Another acknowledged challenge is determining the authenticity of traditional certifications. According to a 2020 survey, 75% of universities in the United Kingdom cannot detect a fake certificate. The majority of verification procedures are cumbersome and inconvenient, but they are done to make sure that credentials are legitimate and authentic. The absence of centralised, publicly available databases is partly to blame for these weaknesses, which are routinely exploited. These difficulties make it difficult to transfer certification between parties and necessitate protracted legal processes.

Blockchain technology can help reinvent certification and verification processes; here’s how.

As is well known, blockchain protocols function as a distributed ledger that is decentralised and secures its data with cryptography. The fact that data kept on a blockchain may be easily made available (visible to anybody) and can be regarded as immutable or unforgeable is a significant distinction between blockchain databases and conventional databases. Bitcoin, for instance, demonstrates this by securely storing trillions of dollars for many years.

An NFT is a cryptographic token that can be used to represent digital or non-digital objects, pictures, music, real estate, and, in this context, any certificate. The unique attribute of NFTs is that they are non-fungible. When an NFT is minted on a blockchain, it carries unique metadata (hash signatures) that solely belongs to that NFT. This sole attribute of NFTs makes them a smart solution to most of the challenges facing conventional certification methods. In this case, the NFT issuer, being any institution or organisation, can mint NFT certificates, which can be verified by any party seamlessly.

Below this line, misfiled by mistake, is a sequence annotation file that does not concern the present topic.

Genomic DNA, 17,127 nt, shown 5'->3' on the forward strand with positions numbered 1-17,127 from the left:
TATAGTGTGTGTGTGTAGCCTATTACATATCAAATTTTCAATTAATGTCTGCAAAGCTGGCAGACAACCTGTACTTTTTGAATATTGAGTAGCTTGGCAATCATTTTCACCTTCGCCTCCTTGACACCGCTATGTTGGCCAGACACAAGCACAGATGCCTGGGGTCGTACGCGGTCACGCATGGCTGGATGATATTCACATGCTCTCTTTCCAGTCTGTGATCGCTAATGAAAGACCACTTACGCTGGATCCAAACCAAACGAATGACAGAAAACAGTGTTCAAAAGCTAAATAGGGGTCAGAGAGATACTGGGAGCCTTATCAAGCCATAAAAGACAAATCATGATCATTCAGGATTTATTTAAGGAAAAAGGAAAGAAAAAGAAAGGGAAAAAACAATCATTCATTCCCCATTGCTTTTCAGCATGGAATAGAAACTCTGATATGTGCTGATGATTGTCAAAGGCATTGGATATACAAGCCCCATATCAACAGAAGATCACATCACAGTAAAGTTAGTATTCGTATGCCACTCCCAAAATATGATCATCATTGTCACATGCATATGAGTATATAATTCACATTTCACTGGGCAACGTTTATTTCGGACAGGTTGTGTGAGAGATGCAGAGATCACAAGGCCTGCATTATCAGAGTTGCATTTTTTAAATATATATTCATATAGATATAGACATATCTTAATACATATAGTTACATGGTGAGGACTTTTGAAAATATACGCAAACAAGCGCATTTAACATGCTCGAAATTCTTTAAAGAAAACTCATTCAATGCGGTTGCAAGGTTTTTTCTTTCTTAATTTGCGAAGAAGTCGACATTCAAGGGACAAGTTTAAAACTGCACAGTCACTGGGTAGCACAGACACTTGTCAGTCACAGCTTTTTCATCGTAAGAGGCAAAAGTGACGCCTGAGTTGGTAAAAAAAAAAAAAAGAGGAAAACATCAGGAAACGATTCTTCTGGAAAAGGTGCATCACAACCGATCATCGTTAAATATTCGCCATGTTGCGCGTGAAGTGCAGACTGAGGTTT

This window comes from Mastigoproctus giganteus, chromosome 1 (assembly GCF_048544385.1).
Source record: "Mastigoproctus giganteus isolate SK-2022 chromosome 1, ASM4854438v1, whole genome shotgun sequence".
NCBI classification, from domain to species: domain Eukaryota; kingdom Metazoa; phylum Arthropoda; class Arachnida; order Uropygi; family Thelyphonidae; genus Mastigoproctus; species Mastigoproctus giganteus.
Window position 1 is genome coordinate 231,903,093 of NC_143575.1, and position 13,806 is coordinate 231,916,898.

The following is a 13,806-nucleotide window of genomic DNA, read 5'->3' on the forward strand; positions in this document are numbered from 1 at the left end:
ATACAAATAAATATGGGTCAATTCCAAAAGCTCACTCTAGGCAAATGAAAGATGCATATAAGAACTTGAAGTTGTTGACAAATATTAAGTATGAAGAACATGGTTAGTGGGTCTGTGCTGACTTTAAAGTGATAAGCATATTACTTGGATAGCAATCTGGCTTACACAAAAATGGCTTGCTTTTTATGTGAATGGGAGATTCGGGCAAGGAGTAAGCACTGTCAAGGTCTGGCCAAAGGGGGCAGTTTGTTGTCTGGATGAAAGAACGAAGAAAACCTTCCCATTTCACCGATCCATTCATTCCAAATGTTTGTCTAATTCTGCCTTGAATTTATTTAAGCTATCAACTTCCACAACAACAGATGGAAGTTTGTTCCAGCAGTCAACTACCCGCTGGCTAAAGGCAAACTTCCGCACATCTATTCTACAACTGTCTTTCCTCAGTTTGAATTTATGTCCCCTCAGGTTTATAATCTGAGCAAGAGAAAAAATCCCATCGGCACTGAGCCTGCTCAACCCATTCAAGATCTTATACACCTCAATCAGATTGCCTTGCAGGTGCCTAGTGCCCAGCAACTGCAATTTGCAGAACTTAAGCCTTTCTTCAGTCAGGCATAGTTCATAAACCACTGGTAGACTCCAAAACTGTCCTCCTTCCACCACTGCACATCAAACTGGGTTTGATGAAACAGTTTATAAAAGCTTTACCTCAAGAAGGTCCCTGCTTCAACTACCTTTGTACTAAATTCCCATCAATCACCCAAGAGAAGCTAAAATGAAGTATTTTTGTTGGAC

Digital non-fungible assets are easier to verify using smart contracts, reducing processes that may have taken weeks and months to mere seconds. The ownership and authenticity can be verified by simply comparing the generated hash signature on the document to that of the NFT.  According to the Organisation for Economic Cooperation and Development (OECD), the number of young people with a higher education qualification is expected to surpass 300 million people in the OECD and G20 nations, a large percentage of whom will likely be looking to further their education internationally. Considering the language barriers, international authentication, and legalisation processes, blockchain technology can significantly impact the process and create a much more seamless solution to these problems.